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    Scorge: Very cool concepts. I like both a lot. The top one draws my interest simply cause it gets away from the shapes I see ofthen in your design like the kaiju style head. Still both look rad and I love seeing your work either way. It always amazes me how fast you can kick this stuff out. Hope all else is good.

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    Thanks Nick! It's all these years of practice man, life is decent at the moment. Gonna drop something here yourself?
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    Hi guys, here is an idea, and a super rough doodle. A worm that burrows itself under the sand. This worm move in groups, they are like the vultures/hayenas of the dessert. It has fine red bristles to detect vibrations on the surface..... It grabs its prey with its pincers. its eyes can secrete a caustic kind of enzyme to dissolve its prey into a soft liquidy state, then it burrows itself into the prey. Nutrients is absorbed through the fine bristles.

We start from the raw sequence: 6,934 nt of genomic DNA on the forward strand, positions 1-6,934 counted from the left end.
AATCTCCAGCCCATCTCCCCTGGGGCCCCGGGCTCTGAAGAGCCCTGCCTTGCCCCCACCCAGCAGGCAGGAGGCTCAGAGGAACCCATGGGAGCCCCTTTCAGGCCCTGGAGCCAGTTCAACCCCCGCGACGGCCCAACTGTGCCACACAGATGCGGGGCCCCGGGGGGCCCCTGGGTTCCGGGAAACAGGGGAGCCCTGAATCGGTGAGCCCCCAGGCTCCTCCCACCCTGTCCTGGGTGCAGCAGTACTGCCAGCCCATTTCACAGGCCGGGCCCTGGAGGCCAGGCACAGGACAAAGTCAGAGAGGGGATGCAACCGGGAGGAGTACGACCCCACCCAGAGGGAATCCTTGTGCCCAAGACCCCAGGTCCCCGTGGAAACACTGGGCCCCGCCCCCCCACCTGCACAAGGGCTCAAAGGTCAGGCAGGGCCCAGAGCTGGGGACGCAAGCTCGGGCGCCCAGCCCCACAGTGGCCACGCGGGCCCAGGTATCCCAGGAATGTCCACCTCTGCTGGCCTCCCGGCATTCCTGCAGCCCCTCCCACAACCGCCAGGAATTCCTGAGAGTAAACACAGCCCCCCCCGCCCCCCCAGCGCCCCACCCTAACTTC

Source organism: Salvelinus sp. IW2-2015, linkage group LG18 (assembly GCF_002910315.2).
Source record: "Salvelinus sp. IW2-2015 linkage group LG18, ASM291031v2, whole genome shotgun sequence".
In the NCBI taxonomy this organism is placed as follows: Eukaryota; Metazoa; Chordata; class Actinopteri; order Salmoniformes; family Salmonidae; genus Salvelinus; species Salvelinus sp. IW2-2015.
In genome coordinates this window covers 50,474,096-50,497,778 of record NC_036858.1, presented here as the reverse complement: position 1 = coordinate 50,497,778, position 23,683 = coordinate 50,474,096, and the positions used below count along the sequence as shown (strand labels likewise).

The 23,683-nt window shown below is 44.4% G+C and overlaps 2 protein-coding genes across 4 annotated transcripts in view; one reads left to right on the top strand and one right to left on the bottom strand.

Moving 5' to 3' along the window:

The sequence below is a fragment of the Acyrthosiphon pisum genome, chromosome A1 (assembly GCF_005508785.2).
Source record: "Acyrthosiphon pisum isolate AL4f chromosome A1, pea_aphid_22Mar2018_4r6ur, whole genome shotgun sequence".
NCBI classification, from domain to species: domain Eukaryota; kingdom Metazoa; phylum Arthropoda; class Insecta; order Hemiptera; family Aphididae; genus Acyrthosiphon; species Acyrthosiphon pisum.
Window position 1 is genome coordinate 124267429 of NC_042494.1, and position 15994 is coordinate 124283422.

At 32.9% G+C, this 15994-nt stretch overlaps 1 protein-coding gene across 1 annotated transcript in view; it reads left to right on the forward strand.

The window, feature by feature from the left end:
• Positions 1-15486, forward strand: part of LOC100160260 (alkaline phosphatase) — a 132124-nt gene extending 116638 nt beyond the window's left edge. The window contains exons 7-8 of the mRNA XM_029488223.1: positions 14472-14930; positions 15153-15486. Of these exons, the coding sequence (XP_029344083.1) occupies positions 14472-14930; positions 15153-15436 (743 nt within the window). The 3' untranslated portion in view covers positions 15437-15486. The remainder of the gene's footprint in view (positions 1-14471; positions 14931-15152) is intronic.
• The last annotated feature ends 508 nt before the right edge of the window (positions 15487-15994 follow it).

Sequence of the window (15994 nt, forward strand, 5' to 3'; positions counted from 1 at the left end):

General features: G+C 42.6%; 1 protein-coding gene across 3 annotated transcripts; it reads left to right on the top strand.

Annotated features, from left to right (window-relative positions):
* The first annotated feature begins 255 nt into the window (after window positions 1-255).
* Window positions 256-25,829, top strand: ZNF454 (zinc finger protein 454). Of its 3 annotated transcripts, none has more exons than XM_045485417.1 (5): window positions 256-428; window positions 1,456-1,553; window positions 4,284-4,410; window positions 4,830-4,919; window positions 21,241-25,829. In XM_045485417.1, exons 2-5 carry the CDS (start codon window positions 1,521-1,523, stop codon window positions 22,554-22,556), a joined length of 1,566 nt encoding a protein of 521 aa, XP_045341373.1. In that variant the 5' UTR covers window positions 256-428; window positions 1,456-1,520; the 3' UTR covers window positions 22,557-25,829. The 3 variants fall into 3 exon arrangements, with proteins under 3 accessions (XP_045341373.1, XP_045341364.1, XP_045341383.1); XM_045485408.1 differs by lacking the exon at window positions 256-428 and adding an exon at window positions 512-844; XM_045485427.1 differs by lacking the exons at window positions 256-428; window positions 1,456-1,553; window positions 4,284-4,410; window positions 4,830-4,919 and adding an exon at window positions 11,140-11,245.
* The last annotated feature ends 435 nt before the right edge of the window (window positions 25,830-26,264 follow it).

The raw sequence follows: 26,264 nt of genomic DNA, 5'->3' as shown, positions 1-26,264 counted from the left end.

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  12. #6
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    Scorge: Very good and glad all is good man. Yes had to get in on this one. Wanted to try some new stuff...
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  14. #7
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    One more...
    Attachment 2299177
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    Last edited by scorge; 3 Weeks Ago at 09:36 PM.
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  16. #8